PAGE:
3rd Place (Wildlife). Photograph and caption by Alison Langevad / 2018 National Geographic Photo Contest. As the late-night hours ticked by and my eyelids grew heavy, two southern white rhinoceroses appeared silently from the shadows to drink from a watering hole in South Africa’s Zimanga Game Reserve. On alert, they stood back to back, observing their surroundings before lowering their heads. I felt privileged to share this moment with these endangered animals. While I was well prepared technically, with my camera set correctly on a tripod, I underestimated the emotional impact the magnificent beasts would have on me. I had photographed them months earlier, and now both rhinos sported a new look: They had been dehorned to deter poachers. I had heard about this development but had not yet seen them. I was full of emotion—and horror—that poaching had such a devastating effect. It must have been a hard decision to dehorn their rhinos, and I am grateful for the reserve’s efforts.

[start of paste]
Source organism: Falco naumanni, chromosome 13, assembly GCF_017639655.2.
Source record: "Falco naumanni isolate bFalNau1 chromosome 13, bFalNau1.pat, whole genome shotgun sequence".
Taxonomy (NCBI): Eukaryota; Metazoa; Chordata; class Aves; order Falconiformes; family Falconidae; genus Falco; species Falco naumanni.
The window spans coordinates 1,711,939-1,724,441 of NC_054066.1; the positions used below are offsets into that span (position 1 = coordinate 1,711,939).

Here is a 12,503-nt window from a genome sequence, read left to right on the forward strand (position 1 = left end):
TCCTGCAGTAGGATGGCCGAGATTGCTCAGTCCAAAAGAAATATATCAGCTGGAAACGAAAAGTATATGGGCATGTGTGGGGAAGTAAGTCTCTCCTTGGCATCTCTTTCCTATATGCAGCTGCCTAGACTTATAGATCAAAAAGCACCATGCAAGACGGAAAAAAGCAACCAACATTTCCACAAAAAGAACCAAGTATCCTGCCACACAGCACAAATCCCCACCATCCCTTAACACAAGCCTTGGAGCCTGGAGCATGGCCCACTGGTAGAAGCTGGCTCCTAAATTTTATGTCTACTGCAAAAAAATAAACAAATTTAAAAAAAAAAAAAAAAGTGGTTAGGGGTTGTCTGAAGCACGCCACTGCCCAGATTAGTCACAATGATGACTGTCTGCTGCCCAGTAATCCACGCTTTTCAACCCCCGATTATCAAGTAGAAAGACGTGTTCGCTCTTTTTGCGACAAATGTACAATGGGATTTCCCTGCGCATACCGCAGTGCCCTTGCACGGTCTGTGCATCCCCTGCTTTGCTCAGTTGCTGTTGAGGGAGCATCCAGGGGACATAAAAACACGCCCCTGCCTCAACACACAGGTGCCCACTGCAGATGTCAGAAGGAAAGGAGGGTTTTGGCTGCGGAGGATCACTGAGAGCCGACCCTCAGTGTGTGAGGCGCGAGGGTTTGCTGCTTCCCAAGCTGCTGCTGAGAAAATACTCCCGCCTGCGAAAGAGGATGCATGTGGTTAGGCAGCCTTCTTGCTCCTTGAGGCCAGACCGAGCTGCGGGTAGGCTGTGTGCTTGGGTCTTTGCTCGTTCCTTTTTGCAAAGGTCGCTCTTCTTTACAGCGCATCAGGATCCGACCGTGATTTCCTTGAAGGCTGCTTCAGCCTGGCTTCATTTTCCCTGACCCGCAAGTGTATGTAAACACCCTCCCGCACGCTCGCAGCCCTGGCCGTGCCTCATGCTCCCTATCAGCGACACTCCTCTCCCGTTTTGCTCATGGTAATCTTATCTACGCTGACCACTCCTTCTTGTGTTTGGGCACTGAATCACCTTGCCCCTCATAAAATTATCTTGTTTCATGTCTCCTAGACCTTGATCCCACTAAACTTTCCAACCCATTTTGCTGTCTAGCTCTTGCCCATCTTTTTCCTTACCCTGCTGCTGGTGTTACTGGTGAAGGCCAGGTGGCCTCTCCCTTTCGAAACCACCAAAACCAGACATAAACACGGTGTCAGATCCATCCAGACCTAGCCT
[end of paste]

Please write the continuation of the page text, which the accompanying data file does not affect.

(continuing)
Tokyo-based photographer RK explores the far reaches of Japan, as well as neighboring Asian countries, shooting images that capture both timeless and of-the-moment scenes. RK often includes signs of life in his landscape images, whether a fisherman casting a line beneath a vibrant Japanese maple tree, or a carefree skateboarder cruising down a paved road with Hokkaido looming in the distance. The photographer also highlights the densely-packed nature of life in Japan, from masses of commuters forming a sea of umbrellas to shop owners surrounded by huge selections of neatly organized inventory.